“What is The Meaning of Life”—people either ignore or embrace the question depending on how hard it grabs them by the shoulders and shakes them. My own answer is that being alive is, in itself, in ways we are rarely conscious of, the meaning that we are seeking.
First, though, there’s an odd feature of the question to consider. We might expect that responses to it would consist of the usual kinds of explications of meaning, such as definitions or descriptions of an essence or secret. Instead, answers to “What is the meaning of life”–WITMOL for short–are almost always about purpose. The answers articulate a goal or describe a state of being to be achieved. You can see this trend in Wikipedia’s encyclopedic article on the “Meaning of Life,” where most of the 120 answers to WITMOL are purpose statements–from Plato’s “pursuing knowledge of the Good” to pop culture’s “leaving the world a better place than you found it.” WITMOL is a bit of the Wizard of Oz: look behind the big show and you find a less daunting, slightly more manageable topic: “What is the purpose of life?”–WITPOL. This isn’t too surprising, really. Meaning is, after all, largely about purpose, as when we say, “What do you mean by that?” And you can’t say much about LIFE in all caps without getting down pretty quickly to what people want or do or try to do–in other words, Purpose.
My answer to WITPOL is the biological one: our primary purpose is to survive, thrive, and pass on our genes. I know that response may seem inadequate. It might be true for plants and animals, but for humans too? But it makes sense to me from a number of different directions. It is, for starters, the common denominator for every living thing on the planet. It is also true that for about a third of the humans on that planet, surviving–never mind thriving–is an uphill battle every day.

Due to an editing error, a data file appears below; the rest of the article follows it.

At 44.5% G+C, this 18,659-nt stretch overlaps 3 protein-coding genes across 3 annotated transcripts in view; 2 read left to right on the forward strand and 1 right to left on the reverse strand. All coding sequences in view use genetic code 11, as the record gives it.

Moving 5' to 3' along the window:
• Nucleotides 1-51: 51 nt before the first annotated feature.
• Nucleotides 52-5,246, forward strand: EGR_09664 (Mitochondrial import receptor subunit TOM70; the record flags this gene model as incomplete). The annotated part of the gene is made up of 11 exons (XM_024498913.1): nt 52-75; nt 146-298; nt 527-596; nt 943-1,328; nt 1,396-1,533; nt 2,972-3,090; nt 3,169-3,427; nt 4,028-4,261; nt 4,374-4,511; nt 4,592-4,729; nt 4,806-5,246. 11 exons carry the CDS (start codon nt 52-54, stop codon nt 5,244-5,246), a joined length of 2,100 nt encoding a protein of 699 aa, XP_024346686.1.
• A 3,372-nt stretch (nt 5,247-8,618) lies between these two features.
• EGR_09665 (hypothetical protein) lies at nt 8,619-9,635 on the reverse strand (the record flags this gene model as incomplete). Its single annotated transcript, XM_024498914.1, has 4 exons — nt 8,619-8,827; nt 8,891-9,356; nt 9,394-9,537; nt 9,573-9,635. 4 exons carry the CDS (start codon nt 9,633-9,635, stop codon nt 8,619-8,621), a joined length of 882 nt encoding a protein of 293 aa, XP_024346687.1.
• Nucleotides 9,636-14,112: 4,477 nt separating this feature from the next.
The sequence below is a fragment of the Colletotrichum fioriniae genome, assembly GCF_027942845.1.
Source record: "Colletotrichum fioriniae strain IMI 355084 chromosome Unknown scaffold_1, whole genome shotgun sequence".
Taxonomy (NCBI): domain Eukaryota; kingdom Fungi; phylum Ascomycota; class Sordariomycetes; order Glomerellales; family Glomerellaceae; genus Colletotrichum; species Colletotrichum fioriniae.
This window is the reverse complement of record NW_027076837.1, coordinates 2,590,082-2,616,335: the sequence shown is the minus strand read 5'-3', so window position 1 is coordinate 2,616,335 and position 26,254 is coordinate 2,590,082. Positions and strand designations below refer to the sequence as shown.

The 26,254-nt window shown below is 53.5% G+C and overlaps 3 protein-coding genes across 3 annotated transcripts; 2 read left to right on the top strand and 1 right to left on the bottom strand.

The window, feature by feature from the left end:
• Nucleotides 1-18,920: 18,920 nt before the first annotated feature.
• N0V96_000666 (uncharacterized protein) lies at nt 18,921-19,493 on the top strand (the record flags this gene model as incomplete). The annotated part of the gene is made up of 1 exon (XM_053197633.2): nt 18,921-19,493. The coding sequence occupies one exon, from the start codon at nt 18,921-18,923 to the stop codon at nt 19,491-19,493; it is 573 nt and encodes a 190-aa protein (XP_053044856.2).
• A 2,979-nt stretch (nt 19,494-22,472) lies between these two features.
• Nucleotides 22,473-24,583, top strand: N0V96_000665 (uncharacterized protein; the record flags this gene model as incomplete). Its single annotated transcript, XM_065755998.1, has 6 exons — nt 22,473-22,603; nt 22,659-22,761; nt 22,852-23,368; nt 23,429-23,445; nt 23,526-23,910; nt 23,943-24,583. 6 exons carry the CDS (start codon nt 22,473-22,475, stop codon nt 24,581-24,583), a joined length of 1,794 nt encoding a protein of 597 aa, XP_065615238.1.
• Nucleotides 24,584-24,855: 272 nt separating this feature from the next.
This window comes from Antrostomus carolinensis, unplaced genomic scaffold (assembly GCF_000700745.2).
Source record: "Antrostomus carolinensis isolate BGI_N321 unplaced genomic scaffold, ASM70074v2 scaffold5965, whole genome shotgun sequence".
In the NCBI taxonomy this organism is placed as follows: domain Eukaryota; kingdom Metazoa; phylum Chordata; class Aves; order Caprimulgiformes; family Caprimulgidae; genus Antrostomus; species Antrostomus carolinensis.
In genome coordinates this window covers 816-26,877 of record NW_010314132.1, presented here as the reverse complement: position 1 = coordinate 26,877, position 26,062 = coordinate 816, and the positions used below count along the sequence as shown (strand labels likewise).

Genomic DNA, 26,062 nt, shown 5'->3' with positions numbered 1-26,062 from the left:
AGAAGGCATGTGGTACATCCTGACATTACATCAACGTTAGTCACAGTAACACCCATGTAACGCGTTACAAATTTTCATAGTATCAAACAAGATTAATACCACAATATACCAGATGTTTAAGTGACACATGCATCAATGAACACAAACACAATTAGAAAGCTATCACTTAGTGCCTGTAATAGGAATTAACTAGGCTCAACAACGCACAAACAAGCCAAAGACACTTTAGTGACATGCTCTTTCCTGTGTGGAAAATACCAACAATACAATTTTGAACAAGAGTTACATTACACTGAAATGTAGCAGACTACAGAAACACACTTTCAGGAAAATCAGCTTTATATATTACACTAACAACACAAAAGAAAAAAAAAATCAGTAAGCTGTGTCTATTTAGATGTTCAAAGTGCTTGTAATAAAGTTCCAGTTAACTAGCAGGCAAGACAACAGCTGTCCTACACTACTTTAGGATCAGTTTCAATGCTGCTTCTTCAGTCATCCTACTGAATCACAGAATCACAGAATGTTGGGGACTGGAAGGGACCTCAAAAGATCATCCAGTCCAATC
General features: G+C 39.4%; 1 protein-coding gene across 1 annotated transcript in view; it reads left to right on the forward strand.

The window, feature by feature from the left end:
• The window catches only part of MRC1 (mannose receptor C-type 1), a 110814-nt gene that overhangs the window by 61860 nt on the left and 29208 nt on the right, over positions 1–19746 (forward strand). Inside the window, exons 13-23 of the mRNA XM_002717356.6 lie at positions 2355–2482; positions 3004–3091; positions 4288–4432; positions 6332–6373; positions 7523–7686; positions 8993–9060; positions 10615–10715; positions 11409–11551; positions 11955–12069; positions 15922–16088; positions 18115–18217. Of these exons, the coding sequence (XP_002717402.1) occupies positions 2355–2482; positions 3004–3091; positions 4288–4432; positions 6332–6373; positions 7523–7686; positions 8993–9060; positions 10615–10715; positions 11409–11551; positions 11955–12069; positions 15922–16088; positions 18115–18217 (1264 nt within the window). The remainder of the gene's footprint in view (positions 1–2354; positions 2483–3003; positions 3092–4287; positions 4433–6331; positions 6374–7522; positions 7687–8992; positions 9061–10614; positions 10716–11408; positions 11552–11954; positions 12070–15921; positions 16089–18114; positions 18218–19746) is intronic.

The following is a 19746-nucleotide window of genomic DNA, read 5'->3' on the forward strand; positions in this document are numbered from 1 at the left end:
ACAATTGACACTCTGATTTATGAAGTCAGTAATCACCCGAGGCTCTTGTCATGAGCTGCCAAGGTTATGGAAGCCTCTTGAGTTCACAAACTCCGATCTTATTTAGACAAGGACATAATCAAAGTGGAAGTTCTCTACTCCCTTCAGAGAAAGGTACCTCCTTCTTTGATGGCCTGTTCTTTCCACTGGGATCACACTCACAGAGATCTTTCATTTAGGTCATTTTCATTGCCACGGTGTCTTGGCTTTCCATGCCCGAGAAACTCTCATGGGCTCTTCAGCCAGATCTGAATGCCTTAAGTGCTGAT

But the main reason that our biological imperative also serves as our lofty purpose in life is that even for the comfortable middle-class, the basic drives are never far away; we just carry them out in the middle of modern urban conditions in different guises than we did when conditions were less technological. We still compete to survive but now the competition takes place in the world of business and other contests. We might choose not to have children but to be remembered in other ways, through creativity or fame and celebrity. We “love” not only our mate but also new foods and clothes, and we cheer violence when it’s carried out by our side. We are living new versions of an old story. Our big brains may be drawn to big abstractions about purpose, such as the love of God and the greater good of humanity. But the purpose that never lets up is the body/mind equipment keeping us on track, checking that we have enough water, food, safety, children, money, allies, and fulfillment.
Following and fulfilling our basic drives, with all the choices, perseverance, and mastery that that entails, is our meaning and purpose. To put it another way, living is meaning.